Weekly update: 04 - 11 August.
The following media round up of international legal and foreign policy issues from around the world for the period 04 - 11 August.
The Guernica Group will provide weekly media updates from the International Criminal Court, European Court of Human Rights, United Nations, European Union and other sources. Should you wish to contribute or submit a media summary, opinion piece or blog, please send to Nenad Vucijak for consideration.
UAE – 04 August
The International Court of Justice (ICJ) will hold public hearings from 31 August to 7 September 2020 on preliminary objections by the UAE in a case concerning the application of the Convention on the Elimination of All Forms of Racial Discrimination (CERD) between Qatar and the United Arab Emirates (UAE).
US – 04 August
The ICJ will hold public hearings from 14 to 21 September 2020 on preliminary objections by the USA in a case against it brought by Iran, concerning alleged violations of the 1955 Treaty of Amity, Economic Relations, and Consular Relations (the 1955 Treaty). The USA has raised preliminary objections to the jurisdiction of the ICJ and the admissibility of Iran’s application.
Albania – 04 August
In the case of Tershana v. Albania the European Court of Human Rights has found a violation of the right to life in connection with the procedural aspect of the case, which concerned an acid attack on the applicant in a Tirana street in 2009.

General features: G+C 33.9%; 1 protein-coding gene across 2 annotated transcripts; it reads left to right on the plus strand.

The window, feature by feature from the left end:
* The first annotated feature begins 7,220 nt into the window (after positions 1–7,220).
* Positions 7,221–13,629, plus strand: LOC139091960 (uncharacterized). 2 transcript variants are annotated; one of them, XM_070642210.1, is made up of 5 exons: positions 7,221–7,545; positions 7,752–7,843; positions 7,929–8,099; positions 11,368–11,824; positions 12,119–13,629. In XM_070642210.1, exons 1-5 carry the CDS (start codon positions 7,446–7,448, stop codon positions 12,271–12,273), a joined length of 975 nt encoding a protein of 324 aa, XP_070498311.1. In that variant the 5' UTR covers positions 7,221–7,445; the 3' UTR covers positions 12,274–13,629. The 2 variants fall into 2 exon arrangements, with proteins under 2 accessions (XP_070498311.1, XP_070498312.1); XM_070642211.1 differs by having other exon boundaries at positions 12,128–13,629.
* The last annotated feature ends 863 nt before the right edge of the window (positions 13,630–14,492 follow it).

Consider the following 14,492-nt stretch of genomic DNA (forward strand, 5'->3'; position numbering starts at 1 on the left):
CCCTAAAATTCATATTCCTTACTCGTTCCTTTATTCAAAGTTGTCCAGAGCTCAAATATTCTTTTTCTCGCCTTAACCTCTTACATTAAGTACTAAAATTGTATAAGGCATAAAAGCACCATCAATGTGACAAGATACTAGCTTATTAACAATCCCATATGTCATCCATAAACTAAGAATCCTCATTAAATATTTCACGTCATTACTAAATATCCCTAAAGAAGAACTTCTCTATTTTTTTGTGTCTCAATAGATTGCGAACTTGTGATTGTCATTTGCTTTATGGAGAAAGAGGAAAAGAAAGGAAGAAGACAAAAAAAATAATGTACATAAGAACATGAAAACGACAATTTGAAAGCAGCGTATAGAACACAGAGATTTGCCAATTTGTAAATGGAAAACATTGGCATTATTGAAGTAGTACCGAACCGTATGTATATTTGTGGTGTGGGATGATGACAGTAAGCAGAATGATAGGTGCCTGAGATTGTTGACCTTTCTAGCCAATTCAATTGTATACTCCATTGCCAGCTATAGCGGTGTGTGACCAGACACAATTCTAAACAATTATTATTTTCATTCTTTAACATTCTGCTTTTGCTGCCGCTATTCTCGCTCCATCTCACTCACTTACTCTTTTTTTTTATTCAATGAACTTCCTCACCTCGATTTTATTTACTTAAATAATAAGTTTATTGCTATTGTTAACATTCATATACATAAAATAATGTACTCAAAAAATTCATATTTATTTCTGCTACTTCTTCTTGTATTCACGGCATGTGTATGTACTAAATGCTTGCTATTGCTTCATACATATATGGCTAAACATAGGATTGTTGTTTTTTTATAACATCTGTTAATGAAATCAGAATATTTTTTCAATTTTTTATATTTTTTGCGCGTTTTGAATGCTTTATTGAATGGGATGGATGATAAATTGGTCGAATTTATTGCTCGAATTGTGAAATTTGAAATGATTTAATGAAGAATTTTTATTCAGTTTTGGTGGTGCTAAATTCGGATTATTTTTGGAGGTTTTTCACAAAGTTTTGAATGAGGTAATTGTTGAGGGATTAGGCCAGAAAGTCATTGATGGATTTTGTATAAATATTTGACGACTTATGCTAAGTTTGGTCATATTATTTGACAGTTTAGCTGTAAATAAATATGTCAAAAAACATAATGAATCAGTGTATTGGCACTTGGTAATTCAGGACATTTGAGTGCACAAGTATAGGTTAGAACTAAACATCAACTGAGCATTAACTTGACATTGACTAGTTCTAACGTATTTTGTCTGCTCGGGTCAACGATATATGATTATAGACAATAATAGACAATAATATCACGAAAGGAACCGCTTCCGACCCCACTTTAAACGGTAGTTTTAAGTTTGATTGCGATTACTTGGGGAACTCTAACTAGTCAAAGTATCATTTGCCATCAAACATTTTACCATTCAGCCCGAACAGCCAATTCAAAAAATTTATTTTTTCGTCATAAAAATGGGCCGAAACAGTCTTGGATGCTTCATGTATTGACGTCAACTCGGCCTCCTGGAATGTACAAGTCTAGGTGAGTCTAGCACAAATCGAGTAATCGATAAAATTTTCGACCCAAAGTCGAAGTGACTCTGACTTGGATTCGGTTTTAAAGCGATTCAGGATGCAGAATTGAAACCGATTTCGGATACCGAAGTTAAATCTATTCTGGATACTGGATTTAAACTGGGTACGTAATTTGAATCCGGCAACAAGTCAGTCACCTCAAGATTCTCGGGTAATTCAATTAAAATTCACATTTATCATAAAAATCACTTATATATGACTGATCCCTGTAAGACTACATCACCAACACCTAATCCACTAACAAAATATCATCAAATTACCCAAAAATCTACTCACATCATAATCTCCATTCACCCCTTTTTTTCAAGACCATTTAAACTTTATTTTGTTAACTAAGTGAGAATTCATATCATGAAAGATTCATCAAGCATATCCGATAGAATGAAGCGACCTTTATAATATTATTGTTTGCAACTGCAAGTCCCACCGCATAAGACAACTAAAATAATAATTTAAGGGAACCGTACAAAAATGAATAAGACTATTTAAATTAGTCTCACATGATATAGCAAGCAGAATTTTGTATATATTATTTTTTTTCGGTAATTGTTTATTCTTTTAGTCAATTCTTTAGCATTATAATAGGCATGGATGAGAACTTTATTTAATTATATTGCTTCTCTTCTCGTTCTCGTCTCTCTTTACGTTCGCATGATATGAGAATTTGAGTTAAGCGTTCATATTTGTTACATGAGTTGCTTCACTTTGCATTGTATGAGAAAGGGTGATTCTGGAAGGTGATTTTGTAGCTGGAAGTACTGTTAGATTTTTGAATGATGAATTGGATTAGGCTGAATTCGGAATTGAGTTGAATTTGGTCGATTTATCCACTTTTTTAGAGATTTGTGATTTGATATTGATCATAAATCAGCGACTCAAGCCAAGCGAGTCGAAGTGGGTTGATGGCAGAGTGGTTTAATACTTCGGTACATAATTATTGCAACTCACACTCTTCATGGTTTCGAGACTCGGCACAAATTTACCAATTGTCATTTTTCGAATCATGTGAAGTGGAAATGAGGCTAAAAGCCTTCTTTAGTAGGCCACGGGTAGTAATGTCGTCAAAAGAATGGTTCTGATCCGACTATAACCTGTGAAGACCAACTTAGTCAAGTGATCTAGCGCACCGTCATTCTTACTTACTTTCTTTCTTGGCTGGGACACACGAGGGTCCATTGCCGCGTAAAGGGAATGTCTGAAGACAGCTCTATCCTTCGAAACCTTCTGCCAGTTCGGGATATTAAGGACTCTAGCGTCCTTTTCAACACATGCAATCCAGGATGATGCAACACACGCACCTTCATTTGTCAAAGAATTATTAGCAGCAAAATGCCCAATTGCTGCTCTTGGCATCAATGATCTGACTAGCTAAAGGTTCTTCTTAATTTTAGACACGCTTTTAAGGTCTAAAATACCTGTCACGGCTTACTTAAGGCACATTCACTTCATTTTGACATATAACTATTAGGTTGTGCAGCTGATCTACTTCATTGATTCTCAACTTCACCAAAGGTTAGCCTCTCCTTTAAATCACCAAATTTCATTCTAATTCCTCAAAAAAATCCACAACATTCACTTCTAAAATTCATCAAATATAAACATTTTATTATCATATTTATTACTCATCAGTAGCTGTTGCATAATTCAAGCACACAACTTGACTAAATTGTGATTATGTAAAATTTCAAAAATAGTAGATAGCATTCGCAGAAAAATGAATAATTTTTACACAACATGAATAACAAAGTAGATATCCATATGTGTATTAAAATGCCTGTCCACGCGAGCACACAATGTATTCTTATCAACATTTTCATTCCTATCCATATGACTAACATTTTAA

The Court ruled that the State could not be held responsible for the attack because it had not been aware of any threat to the applicant or of the violent conduct of her former husband, whom she suspected of having carried out the attack.
Iraq – 05 August
On 30 July 2020, a few days before the 6th anniversary of the Yezidi genocide, Amnesty International published a report on the challenges faced by almost 2,000 Yezidi children who had returned to their community in Iraq after being held captive by the Islamic State (ISIS). Inter alia, the report finds that the children were enslaved, tortured, forced to fight, raped and subjected to other horrendous human rights violations.
Yemen – 06 August
On 06 August, the UN’s human rights chief, Michelle Bachelet, said that she is appalled by the high number of human rights violations against journalists across Yemen – including killings, disappearance and death sentences in violation of international human rights law.
Since the start of April, the UN Human Rights Office has documented one assassination, one abduction, three cases of arbitrary arrest and detention, the sentencing of four journalists to death in violation of international human rights law and jailing of six others, three physical assaults and threats of physical violence. These violations and abuses carried out by all parties to the armed conflict in Yemen.
Lebanon – 07 August
A spokesperson for the UN High Commissioner for Human Rights stated that this week’s horrific blast in Beirut has brought into sharp focus the need for the international community to step up and help Lebanon and its people at their time of crisis. Only a swift international response and sustained engagement will prevent many more lives being lost.
Four weeks ago, the High Commissioner issued a stark warning that the situation in Lebanon was fast spiralling out of control. Then, the High Commissioner urged the Government, political parties and leaders to enact urgently needed reforms and to address essential needs such as shelter, food, electricity, health and education.
Special Tribunal for Lebanon (STL) – 07 August